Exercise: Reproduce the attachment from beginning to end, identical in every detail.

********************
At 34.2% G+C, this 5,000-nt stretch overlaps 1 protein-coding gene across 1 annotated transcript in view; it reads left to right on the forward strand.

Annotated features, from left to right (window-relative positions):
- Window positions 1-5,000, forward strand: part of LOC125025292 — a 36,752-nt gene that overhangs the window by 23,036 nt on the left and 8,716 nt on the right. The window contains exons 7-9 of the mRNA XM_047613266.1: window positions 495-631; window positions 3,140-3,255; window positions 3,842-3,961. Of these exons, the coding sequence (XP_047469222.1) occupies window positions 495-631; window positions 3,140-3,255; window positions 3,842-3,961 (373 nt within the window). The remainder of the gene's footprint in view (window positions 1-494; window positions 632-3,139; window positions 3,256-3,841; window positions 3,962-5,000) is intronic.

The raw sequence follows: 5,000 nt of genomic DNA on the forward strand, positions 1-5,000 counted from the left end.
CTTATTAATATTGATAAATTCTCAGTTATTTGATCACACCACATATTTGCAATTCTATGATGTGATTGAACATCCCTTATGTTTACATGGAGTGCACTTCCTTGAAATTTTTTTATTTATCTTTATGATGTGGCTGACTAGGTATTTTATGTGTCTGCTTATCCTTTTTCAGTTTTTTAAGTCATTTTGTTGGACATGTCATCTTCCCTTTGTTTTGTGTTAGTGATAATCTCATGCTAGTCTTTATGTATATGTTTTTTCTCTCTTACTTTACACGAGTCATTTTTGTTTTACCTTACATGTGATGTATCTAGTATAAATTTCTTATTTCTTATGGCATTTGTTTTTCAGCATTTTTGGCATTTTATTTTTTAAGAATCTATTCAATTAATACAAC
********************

At 34.2% G+C, this 5,000-nt stretch overlaps 1 protein-coding gene across 1 annotated transcript in view; it reads left to right on the forward strand.

Annotated features, from left to right (window-relative positions):
- Window positions 1-5,000, forward strand: part of LOC125025292 — a 36,752-nt gene that overhangs the window by 23,036 nt on the left and 8,716 nt on the right. The window contains exons 7-9 of the mRNA XM_047613266.1: window positions 495-631; window positions 3,140-3,255; window positions 3,842-3,961. Of these exons, the coding sequence (XP_047469222.1) occupies window positions 495-631; window positions 3,140-3,255; window positions 3,842-3,961 (373 nt within the window). The remainder of the gene's footprint in view (window positions 1-494; window positions 632-3,139; window positions 3,256-3,841; window positions 3,962-5,000) is intronic.

The raw sequence follows: 5,000 nt of genomic DNA on the forward strand, positions 1-5,000 counted from the left end.
CTTATTAATATTGATAAATTCTCAGTTATTTGATCACACCACATATTTGCAATTCTATGATGTGATTGAACATCCCTTATGTTTACATGGAGTGCACTTCCTTGAAATTTTTTTATTTATCTTTATGATGTGGCTGACTAGGTATTTTATGTGTCTGCTTATCCTTTTTCAGTTTTTTAAGTCATTTTGTTGGACATGTCATCTTCCCTTTGTTTTGTGTTAGTGATAATCTCATGCTAGTCTTTATGTATATGTTTTTTCTCTCTTACTTTACACGAGTCATTTTTGTTTTACCTTACATGTGATGTATCTAGTATAAATTTCTTATTTCTTATGGCATTTGTTTTTCAGCATTTTTGGCATTTTATTTTTTAAGAATCTATTCAATTAATACAAC